It occurs to me that the people who have the least to give, do so generously. I have seen this time and time again. Though I have no scientific data to back up my belief that those who have little are more charitable, I must examine this phenomenon.

            Does charity begin at home? In a sense it does, because if you cannot support your own family, you have no business handing out your dollars to others while your family goes without the necessities. It is an old saying and it is perhaps the best way to measure whether or not you are able to give to a charity financially. I have not always had money to do this, so over the years, I have donated goods I have made for auctions, and I have donated my time. I am a firm believer in looking outside your own problems and realizing that sometimes others need help too. What do I expect in return? I guess that would be my next topic.

            I have been involved with many organizations throughout the years, volunteering many hours and trying to make a difference somewhere. They were all organizations I believed in or I would not have spent my time. I was with the Boy Scouts for 6 years, volunteering my time with kids in our neighborhood. They were worth the time and it was well spent. I moved on as my kids grew, making room for others to be involved. I have been involved with non profits and spent more time than I maybe should have, however, it was what I needed to do at the time. I have been involved with other groups and if I felt my time was not making any difference, I left the group. After all, if you do not think you are making a difference, then move on to something else. Your time is valuable.  

            Whenever a tragedy hits close to home, people rally together and the money pours in faster than anyone could count. Is this because we feel like we HAVE to do something? Does it make us feel good to do something? Our communities are full of people in need, yet we never see them. They are there, just under the radar. Maybe we need to take notice of our neighbors, and really see them and listen to them.

            It seems that those who are in a higher class in society like movie stars, politicians, athletes, scholars, and CEO’s sometimes are far removed from those who are in the lowest class financially. I am beginning to think the common denominator may be that those who are most giving are closer financially to those who have less. Maybe charity brings out the humanity in all of us.

            The topic of charity arose when some of us on Face book sent packages and helped raise money for kids in another country who also are part of our Muscular Dystrophy “family” worldwide. They share many pictures and it is more like pen-pals in a sense. One can tell that they live in a poor country and the infrastructure is so that the electric grid only lasts 12 hours approximately. This allows one person we are friends with to access Face book and be connected to a family worldwide who is willing to reach out and help if possible. Mind you, this is no professional fundraising organization, but a person with a big heart trying to make a difference to the people he helps in his country. Maybe I am naïve, but I will always believe in the goodness of people. By the looks of the makeshift wheelchairs many of the boys have, and many are ill fitted to their bodies. Americans have motorized wheelchairs. I have not seen anything that extravagant in this country with the pictures that have been shared. I see young boys who do not have the same level of healthcare that we have, and with an electric grid only working 12 hours, they will never have the use of ventilation, or machinery such as cough assists which could save and prolong lives. Their wheelchairs lack headrests, even for boys who can no longer support their trunks and their necks. Most boys appear happy in the pictures, but their quality of life is very different. The gentleman who helps to run the clinic, with a physical therapist and have a place where boys can go during the day, is also one who has muscular dystrophy.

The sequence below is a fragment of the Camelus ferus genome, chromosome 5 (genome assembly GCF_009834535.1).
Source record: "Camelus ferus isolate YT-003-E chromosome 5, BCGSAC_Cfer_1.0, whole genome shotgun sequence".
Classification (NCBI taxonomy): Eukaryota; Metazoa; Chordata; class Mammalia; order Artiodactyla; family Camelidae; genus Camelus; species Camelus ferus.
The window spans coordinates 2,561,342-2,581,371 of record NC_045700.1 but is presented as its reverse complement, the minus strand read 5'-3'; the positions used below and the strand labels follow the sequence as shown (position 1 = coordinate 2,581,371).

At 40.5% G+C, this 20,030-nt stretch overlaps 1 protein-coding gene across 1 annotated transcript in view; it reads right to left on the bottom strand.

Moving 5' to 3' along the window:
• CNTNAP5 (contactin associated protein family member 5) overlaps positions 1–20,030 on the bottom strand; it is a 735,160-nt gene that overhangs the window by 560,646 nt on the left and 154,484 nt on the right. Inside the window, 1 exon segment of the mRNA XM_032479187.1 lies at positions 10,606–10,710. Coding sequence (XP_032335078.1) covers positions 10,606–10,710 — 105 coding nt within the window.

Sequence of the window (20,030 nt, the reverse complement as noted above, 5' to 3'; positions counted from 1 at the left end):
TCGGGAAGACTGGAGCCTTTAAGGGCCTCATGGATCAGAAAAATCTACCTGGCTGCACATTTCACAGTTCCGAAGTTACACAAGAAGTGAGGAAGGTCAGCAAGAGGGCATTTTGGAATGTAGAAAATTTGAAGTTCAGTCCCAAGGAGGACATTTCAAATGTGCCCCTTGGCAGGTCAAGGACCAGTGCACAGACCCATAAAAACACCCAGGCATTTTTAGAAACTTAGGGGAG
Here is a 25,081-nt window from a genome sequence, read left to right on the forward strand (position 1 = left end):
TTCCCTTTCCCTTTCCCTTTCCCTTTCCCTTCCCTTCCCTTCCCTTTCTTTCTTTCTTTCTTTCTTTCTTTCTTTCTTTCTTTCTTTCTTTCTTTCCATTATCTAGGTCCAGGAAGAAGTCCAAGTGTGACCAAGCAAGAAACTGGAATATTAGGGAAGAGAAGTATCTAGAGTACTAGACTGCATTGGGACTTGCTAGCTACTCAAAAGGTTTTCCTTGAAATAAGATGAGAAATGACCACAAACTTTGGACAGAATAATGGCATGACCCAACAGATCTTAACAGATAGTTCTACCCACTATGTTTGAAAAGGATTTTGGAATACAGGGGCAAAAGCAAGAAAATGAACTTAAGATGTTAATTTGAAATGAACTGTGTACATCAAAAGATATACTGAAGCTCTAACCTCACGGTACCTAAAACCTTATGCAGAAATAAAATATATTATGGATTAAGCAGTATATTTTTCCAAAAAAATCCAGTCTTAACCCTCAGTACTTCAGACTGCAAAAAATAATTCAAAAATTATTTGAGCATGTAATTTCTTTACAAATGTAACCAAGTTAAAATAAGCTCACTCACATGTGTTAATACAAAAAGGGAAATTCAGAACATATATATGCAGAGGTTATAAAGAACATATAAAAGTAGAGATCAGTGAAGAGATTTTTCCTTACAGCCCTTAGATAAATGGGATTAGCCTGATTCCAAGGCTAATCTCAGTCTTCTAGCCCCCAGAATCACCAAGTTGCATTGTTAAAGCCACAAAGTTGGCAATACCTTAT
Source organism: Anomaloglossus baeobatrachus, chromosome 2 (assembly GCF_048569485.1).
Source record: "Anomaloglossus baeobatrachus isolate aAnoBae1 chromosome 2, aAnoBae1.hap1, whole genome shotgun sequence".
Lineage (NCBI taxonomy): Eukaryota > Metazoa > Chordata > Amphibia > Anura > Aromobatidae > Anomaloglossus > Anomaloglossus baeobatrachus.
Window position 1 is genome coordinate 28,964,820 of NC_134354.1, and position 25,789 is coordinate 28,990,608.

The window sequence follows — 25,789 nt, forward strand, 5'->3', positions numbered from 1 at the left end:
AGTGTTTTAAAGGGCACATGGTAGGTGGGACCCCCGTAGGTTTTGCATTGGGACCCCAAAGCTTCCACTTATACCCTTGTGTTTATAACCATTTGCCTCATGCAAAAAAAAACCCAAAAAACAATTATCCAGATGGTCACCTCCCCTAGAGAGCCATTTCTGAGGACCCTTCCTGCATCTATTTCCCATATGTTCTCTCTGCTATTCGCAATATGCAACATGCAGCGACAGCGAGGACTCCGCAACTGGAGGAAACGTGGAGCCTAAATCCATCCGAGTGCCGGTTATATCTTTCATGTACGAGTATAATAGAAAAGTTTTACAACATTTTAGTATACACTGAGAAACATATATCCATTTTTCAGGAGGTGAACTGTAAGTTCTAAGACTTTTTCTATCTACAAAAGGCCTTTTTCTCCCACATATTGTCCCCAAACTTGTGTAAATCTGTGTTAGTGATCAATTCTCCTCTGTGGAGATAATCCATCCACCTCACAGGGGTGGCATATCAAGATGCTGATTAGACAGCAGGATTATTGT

I guess I am glad I am not overly skeptical; because I would never open my heart and try to help anyone if that were the case. I have spent my own money to put together a package or two and may send another one. I mailed one package which cost 50 dollars, more than the contents were worth, but I do it because maybe I can make a little difference. I don’t expect any returns, any praise or tax deductions. But the world is changed one person at a time. Treat people the way you wish to be treated. One of the pictures shared, spoke volumes to me. It was a photo of a mother standing and she was holding her adult son on her back. He did not have a wheelchair, so she carried him everywhere. That photograph told the whole story. That photograph is the reason I have tried to help a little.

            So I guess I am just wondering what makes you reach out and give of yourself? I think those who are skeptical may be less willing to help someone. I don’t think most who are in need would ever ask for help. I think it is our moral obligation to do what we can if we see an opportunity. I believe they call it humanity.  

Reprint permission with author’s permission @


  1. Dear Susan, the Duchenne community and Bryant to the rescue send you our condolences for the great loss of you son’s (both)… but recently the loss of Michael.
    I would love to Have a chance to talk to you some time whenever you feel like it. Knowing that you might be very busy, we can chat on my son’s page or my personal facebook page.
    Sending you our deepest sympathy and prayers to you and to your family.


    Alba Reilly

    1. Thank you Alba. I will try to find you on FB.I recently took a job as a CNA and will try to reach out. Suzan

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